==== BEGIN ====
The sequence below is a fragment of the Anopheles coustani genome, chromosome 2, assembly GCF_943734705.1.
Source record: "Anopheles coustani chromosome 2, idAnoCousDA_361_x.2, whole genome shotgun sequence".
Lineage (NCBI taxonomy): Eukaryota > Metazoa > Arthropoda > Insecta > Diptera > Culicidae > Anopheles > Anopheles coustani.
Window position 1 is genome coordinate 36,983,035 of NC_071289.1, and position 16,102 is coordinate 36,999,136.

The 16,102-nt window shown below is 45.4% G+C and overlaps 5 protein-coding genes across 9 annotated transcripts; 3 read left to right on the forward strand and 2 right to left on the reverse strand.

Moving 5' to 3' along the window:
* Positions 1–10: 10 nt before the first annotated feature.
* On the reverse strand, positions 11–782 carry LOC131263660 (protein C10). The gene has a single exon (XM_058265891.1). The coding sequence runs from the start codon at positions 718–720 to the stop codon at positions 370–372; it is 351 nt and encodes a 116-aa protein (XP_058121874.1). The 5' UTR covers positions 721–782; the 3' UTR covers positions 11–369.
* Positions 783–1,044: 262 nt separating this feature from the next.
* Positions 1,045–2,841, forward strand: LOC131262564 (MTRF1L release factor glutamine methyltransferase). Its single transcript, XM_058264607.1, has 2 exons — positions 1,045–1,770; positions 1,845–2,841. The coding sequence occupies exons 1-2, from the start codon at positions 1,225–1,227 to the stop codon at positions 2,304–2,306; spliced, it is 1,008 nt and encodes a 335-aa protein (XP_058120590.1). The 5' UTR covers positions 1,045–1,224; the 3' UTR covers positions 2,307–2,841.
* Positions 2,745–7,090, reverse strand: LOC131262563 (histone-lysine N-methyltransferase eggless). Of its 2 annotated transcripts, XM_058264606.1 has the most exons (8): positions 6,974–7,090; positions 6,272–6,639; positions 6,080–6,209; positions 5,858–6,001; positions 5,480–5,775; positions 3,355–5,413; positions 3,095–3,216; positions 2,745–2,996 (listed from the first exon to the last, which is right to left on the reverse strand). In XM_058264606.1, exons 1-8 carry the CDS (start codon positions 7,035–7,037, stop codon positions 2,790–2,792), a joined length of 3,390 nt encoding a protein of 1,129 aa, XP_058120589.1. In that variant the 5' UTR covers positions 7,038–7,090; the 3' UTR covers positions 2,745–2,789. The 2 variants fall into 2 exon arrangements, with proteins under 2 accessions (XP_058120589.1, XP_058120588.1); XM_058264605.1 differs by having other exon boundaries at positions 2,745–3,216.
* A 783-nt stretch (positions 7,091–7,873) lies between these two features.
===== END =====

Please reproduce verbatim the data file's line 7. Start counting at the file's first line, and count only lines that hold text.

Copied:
* Positions 1–10: 10 nt before the first annotated feature.